Trading on equity occurs when a company incurs new debt (such as from bonds, loans, or preferred stock) to acquire assets on which it can earn a return greater than the interest cost of the debt. If a company generates a profit through this financing technique, its shareholders earn a greater return on their investments. In this case, trading on equity is successful. If the company earns less from the acquired assets than the cost of the debt, its shareholders earn a reduced return because of this activity. Many companies use trading on equity rather than acquiring more equity capital, in an attempt to improve their earnings per share.
Trading on equity has two primary advantages:
- Enhanced earnings. It may allow an entity to earn a disproportionate amount on its assets.
- Favorable tax treatment. In many tax jurisdictions, interest expense is tax deductible, which reduces its net cost to the borrower.
However, trading on equity also presents the possibility of disproportionate losses, since the related amount of interest expense may overwhelm the borrower if it does not earn sufficient returns to offset the interest expense. The concept is especially dangerous in situations where a company relies upon short-term borrowings to fund its operations, since a sudden spike in short-term interest rates may cause its interest expense to overwhelm earnings, resulting in immediate losses. This risk can be mitigated through the use of interest rate swaps, where a company swaps its variable interest payments for the fixed interest payments of another entity.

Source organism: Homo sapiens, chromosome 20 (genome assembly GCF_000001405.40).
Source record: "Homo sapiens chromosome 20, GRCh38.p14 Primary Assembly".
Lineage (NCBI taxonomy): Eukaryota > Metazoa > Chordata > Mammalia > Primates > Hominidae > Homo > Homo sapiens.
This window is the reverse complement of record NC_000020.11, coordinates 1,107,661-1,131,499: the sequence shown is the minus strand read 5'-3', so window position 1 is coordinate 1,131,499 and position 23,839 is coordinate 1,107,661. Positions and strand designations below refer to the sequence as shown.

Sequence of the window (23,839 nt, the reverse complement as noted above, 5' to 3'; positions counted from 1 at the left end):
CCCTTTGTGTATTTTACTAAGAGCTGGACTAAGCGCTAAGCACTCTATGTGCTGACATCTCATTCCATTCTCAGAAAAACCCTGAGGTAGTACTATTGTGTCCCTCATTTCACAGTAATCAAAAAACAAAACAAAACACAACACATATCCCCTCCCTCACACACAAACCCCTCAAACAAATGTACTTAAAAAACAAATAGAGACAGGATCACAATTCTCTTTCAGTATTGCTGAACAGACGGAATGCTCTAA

Thus, trading on equity can earn outsized returns for shareholders, but also presents the risk of outright bankruptcy if cash flows fall below expectations. In short, earnings are likely to become more variable when a trading on equity strategy is pursued.
Because of the increased variability in earnings, a side effect of trading on equity is that the recognized cost of stock options increases. The reason is that option holders are more likely to cash in their options when earnings spike, and since trading on equity leads to more variable earnings, the options are more likely to earn a higher return for their holders.
The trading on equity concept is more likely to be employed by professional managers who do not own a business, since the managers are interested in increasing the value of their stock options with this aggressive financing technique. A family-run business is more interested in long-term financial stability, and so is more likely to avoid the concept.
Example of Trading on Equity
Able Company uses $1,000,000 of its own cash to buy a factory, which generates $150,000 of annual profits. The company is not using financial leverage at all, since it incurred no debt to buy the factory.
Baker Company uses $100,000 of its own cash and a loan of $900,000 to buy a similar factory, which also generates a $150,000 annual profit. Baker is using financial leverage to generate a profit of $150,000 on a cash investment of $100,000, which is a 150% return on its investment.
Baker's new factory has a bad year, and generates a loss of $300,000, which is triple the amount of its original investment.
Trading on equity is also known as financial leverage, investment leverage, and operating leverage.